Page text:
Americans United submitted a brief in the case of Zubik v. Burwell, the contraception case currently before the Supreme Court.
From the press release:
Religiously affiliated institutions may not prevent third parties from providing contraceptive coverage for students and staff who want it, Americans United for Separation of Church and State says.
In a friend-of-the-court brief filed today on behalf of almost 250 college and university students and staff who could lose access to vital medical care, Americans United told the U.S. Supreme Court that the Religious Freedom Restoration Act (RFRA) doesn’t permit religiously affiliated organizations to block insurance companies from providing such coverage. The brief includes numerous descriptions from women about how access to contraception has enabled them to prevent unintended pregnancies, focus on their educational and professional goals, and treat serious medical conditions.
“The voices of affected women have been conspicuously absent from most of the lawsuits seeking to block contraceptive coverage,” said Americans United Senior Litigation Counsel Gregory M. Lipper. “As our brief makes clear, women will suffer concrete and profound harms if religious objectors succeed in blocking their access to vital healthcare.”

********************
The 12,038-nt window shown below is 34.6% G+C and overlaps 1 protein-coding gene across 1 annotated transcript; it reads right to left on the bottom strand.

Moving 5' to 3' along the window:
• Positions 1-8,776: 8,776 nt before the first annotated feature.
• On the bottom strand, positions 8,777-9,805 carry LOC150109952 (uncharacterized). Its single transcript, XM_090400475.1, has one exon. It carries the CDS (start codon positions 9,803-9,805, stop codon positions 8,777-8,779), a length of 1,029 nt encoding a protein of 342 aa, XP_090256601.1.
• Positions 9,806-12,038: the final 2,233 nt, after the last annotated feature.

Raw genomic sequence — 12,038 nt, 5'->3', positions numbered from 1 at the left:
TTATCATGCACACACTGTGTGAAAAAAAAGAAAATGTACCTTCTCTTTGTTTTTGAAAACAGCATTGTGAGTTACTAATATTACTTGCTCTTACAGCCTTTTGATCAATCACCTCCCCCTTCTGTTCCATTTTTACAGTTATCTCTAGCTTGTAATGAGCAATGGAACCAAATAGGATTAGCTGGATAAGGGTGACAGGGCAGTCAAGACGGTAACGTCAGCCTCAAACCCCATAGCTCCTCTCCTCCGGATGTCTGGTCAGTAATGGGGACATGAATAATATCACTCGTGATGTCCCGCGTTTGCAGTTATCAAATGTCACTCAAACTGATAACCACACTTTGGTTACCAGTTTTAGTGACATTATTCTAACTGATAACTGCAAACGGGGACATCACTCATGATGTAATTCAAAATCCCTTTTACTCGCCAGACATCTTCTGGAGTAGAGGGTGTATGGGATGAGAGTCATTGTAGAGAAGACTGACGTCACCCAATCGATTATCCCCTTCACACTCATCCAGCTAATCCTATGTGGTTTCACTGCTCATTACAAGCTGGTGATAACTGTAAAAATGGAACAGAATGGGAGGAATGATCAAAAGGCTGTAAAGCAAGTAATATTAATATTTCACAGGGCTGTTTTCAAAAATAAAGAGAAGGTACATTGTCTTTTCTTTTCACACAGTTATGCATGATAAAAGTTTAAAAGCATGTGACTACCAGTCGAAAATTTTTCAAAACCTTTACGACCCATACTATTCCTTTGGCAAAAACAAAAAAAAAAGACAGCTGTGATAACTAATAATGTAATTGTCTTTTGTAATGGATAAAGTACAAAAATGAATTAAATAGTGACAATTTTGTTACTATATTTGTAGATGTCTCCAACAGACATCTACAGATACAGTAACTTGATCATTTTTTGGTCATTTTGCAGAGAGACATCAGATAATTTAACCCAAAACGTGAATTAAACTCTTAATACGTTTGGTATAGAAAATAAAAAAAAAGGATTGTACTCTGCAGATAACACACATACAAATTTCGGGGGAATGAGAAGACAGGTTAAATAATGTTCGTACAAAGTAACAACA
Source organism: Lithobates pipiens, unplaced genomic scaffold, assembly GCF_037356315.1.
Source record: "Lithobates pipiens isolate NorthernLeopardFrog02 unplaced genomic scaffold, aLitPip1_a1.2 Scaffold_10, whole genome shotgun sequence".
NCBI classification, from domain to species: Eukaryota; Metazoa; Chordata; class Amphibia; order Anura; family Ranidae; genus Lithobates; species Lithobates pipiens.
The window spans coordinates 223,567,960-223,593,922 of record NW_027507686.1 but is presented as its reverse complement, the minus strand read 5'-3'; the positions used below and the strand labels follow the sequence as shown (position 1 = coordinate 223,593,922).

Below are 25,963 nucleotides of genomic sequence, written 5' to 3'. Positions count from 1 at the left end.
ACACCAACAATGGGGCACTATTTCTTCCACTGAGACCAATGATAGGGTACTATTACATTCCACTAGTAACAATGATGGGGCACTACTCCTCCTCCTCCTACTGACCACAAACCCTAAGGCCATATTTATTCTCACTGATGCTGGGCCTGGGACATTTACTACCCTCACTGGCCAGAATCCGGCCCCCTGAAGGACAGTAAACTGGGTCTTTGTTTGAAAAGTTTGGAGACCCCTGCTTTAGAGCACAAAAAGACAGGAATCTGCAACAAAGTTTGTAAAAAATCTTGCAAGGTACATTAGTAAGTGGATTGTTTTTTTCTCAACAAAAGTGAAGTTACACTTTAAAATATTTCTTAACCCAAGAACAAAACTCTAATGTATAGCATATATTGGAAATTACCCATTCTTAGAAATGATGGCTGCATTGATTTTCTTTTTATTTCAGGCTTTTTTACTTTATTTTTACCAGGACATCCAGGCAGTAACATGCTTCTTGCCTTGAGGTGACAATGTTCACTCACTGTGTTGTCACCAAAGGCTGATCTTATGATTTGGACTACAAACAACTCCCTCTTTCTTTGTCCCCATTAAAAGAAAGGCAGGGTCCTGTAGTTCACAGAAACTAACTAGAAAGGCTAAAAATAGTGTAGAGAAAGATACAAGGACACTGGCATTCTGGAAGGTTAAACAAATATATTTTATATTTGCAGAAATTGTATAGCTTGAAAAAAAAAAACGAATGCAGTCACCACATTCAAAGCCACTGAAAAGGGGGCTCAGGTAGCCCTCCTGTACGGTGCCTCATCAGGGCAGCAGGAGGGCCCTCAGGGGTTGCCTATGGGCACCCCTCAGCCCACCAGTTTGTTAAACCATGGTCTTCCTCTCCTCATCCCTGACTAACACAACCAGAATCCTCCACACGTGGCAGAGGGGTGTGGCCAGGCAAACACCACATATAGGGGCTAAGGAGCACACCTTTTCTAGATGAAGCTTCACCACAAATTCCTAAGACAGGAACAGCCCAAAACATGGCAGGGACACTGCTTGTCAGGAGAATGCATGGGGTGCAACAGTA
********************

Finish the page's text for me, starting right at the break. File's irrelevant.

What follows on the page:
In the brief, Americans United delved into the numerous reasons why an university student or employee would need contraception, from pregnancy prevention to sexual assault to medical necessity.
"Upon being sexually assaulted while an undergraduate," says one amici, "it was a comfort to me that despite the health risks I faced, an unwanted pregnancy was not among them."
Another referenced her fight against cancer and her doctor's reminders during chemotherapy and radiation "of the importance of using a reliable form of contraception and avoiding pregnancy.”
Still others testified to needing contraception to deal with menstrual cycles so debilitating that they would miss classes every month. "I personally suffered from multiple menstruation-
related health issues that were either diminished or eliminated when I started taking
oral contraceptives," says one. "The issues I suffered from, on multiple occasions, interfered with my presence in class and my focus during school. I have not had to miss a class due to
female health issues since beginning a birth control regimen."
To learn more about insurance coverage for contraception and cases involving religious non-profit, click here.